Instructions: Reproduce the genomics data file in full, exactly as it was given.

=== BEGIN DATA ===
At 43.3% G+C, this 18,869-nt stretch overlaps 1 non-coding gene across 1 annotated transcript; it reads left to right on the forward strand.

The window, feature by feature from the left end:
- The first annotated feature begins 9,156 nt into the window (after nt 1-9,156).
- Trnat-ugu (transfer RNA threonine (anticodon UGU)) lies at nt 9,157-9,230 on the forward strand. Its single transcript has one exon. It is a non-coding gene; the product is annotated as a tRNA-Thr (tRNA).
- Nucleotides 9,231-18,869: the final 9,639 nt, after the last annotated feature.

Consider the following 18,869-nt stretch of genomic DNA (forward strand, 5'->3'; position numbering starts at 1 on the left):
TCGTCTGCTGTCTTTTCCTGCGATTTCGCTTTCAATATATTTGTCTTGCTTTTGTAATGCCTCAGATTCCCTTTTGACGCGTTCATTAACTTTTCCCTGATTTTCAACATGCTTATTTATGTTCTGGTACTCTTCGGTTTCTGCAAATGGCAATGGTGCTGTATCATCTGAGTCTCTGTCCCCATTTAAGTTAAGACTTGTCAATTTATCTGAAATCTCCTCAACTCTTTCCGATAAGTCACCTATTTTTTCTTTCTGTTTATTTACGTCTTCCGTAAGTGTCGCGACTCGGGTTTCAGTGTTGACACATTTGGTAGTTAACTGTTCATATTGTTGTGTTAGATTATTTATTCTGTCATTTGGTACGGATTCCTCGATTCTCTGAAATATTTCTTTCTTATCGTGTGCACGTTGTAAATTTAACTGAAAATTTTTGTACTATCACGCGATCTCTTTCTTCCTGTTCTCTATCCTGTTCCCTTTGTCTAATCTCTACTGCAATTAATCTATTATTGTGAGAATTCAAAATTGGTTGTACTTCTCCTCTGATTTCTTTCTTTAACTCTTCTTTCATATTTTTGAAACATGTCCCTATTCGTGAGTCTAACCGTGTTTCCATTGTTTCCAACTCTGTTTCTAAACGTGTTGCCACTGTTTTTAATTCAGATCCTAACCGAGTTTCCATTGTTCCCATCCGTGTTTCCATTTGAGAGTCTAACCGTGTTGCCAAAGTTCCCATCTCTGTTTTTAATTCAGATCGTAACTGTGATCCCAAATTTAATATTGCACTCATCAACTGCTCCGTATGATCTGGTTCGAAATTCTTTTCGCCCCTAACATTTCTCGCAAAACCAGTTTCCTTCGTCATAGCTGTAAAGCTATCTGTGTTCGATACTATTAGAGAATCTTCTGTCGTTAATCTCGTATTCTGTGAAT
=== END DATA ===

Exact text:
At 43.3% G+C, this 18,869-nt stretch overlaps 1 non-coding gene across 1 annotated transcript; it reads left to right on the forward strand.

The window, feature by feature from the left end:
- The first annotated feature begins 9,156 nt into the window (after nt 1-9,156).
- Trnat-ugu (transfer RNA threonine (anticodon UGU)) lies at nt 9,157-9,230 on the forward strand. Its single transcript has one exon. It is a non-coding gene; the product is annotated as a tRNA-Thr (tRNA).
- Nucleotides 9,231-18,869: the final 9,639 nt, after the last annotated feature.

Consider the following 18,869-nt stretch of genomic DNA (forward strand, 5'->3'; position numbering starts at 1 on the left):
TCGTCTGCTGTCTTTTCCTGCGATTTCGCTTTCAATATATTTGTCTTGCTTTTGTAATGCCTCAGATTCCCTTTTGACGCGTTCATTAACTTTTCCCTGATTTTCAACATGCTTATTTATGTTCTGGTACTCTTCGGTTTCTGCAAATGGCAATGGTGCTGTATCATCTGAGTCTCTGTCCCCATTTAAGTTAAGACTTGTCAATTTATCTGAAATCTCCTCAACTCTTTCCGATAAGTCACCTATTTTTTCTTTCTGTTTATTTACGTCTTCCGTAAGTGTCGCGACTCGGGTTTCAGTGTTGACACATTTGGTAGTTAACTGTTCATATTGTTGTGTTAGATTATTTATTCTGTCATTTGGTACGGATTCCTCGATTCTCTGAAATATTTCTTTCTTATCGTGTGCACGTTGTAAATTTAACTGAAAATTTTTGTACTATCACGCGATCTCTTTCTTCCTGTTCTCTATCCTGTTCCCTTTGTCTAATCTCTACTGCAATTAATCTATTATTGTGAGAATTCAAAATTGGTTGTACTTCTCCTCTGATTTCTTTCTTTAACTCTTCTTTCATATTTTTGAAACATGTCCCTATTCGTGAGTCTAACCGTGTTTCCATTGTTTCCAACTCTGTTTCTAAACGTGTTGCCACTGTTTTTAATTCAGATCCTAACCGAGTTTCCATTGTTCCCATCCGTGTTTCCATTTGAGAGTCTAACCGTGTTGCCAAAGTTCCCATCTCTGTTTTTAATTCAGATCGTAACTGTGATCCCAAATTTAATATTGCACTCATCAACTGCTCCGTATGATCTGGTTCGAAATTCTTTTCGCCCCTAACATTTCTCGCAAAACCAGTTTCCTTCGTCATAGCTGTAAAGCTATCTGTGTTCGATACTATTAGAGAATCTTCTGTCGTTAATCTCGTATTCTGTGAAT